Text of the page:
The Gryphon In Symbolism

The Queen's Beasts, Kew, The Griffin of Edward III. Andy Scott, 2018.

The Gryphon is probably the most symbolic mythical creature that has ever lived, and rightly so, because everyone seems to have portrayed the Gryphon differently, giving it a confusing array of attributes. Evil, Good, benevolent, malevolent, guardian, punisher, Satan, Christ, the Gryphon has been all these and more. The numerous symbolic characteristics of the Gryphon made it a popular charge in Heraldry, which at it's base is nothing more than glorified personal symbolism. Even in today's scientific age we still are able to recognize the imagery of this beast. In the picture to the left, for example, is a golden Gryphon, watching over the Mandalay Bay Casino in Las Vegas, just as it used to guard gold mined from the earth so many years ago. In fact, Sir Thomas Browne states in his Vulgar Errors that man's "creation" of the Gryphon may very well have stemmed from the beast's highly symbolic nature. (Which is practically the only redeeming virtue he leaves to Gryphons.)

Below is a list of the various symbolic aspects of the Gryphon, and why it has become associated with each.

Dual Nature

This one is rather straightforward I suppose. Eagle and Lion, each monarchs of their own contrary worlds, combine to create the noblest creature of them all. Most everything that the Gryphon does and represents is in twos or opposites; Good and Evil, Satan and Christ, fearsome and gentle, wild and tamed. It is the duality of Christ, both Son of Man and Son of God. It pulls the chariot of the god Apollo, Lord of Day and Night, and the goddess Nemesis, avenger of crimes. It has warred with the Amazons and Arimaspians. Alexander the Great used two yoked Gryphons to go on his Celestial Journey. Even Lewis Carroll writes of the Gryphon's dual nature.

"The Gryphon sat up and rubbed it's eyes; then it watched the Queen till she was out of sight; then it chuckled. 'What fun!' said the Gryphon, half to itself, half to Alice"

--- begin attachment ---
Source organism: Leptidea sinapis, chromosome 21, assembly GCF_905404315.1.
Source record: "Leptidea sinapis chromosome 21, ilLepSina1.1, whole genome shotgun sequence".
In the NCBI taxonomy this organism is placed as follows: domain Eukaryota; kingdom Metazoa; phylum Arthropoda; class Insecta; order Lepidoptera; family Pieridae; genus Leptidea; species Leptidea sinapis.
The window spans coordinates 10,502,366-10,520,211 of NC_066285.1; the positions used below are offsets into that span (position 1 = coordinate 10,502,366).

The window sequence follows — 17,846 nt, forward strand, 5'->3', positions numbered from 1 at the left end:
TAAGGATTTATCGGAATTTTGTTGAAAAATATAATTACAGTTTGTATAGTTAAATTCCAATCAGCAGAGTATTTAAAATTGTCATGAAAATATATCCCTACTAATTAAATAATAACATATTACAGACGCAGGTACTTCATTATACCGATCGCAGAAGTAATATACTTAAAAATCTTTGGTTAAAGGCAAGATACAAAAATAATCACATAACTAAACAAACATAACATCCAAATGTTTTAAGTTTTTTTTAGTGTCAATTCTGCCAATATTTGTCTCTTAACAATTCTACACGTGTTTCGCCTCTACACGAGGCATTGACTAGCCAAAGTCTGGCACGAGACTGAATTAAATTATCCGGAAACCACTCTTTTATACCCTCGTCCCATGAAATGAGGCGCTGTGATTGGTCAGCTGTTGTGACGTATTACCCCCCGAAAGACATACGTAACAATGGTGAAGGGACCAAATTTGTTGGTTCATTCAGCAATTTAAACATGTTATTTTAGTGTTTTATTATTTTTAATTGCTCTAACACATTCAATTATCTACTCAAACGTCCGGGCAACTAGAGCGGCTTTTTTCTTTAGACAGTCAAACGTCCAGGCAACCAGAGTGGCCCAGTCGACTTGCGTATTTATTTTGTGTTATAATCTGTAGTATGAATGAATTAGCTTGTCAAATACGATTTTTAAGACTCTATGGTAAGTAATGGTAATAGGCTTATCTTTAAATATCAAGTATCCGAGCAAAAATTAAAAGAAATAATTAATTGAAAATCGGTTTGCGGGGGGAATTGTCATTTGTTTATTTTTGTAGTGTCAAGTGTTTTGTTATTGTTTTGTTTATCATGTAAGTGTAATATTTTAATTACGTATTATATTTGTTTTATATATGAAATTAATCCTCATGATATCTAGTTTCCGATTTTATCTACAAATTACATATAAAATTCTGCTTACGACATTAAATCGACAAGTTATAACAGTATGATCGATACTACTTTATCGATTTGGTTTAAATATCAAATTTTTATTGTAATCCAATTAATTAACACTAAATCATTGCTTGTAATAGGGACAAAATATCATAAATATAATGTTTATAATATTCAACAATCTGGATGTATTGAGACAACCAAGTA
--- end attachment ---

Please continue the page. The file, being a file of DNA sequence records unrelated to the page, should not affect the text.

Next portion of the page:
The comparison to a Gryphon can likewise be attributed to any person or thing that seems to take up both sides of the same coin.

Sun and Light

Writes Philostratos,

"'For these animals [Gryphons] do exist in India,' he said, 'and are held in veneration as being sacred to the sun."

Of all of the Gryphon's symbolic traits, this one is the most powerful, long lasting and unyielding of them all. It should be pointed out that the two creatures which comprise the Gryphon, eagle and lion, are both strongly connected to the Sun to begin with. The Gryphon is connected to Apollo, Athena, Dionysus and Baal, all of which are gods associated with Light. Artistic portrayals of Gryphons pulling the chariots of Apollo, Zeus and Nemesis across the sky are symbolic of the rising of the Sun. The Gryphon's war with the Amazons is representative with the Sun's eternal fight with the moon, (as well as male against female) each strong and obdurate, day in and day out. (The name "Amazon" derives from the Armenian word for "moon", maza.) Pausanias writes that,

"...The gold which the Gryphons guard, he says, comes out of the earth...",

another possible symbolization of the rising Sun, since Gryphons were known to come from the far east, where the Sun rises. So writes Robert Brown that,

"...[Gryphons are] the 'avenging bird' of Nemesis, because Time, of which the Sun is lord, brings in due course the doom and retribution upon the evil-doer; and because the light-power searches and finds out the wicked..."

The Sun is also represented by the egg of agate which the Gryphon lays, the literal "solar-egg".


The Chariot of Dionysus, Musée du Louvre. Attic Red Figure, ca 400-390 BC.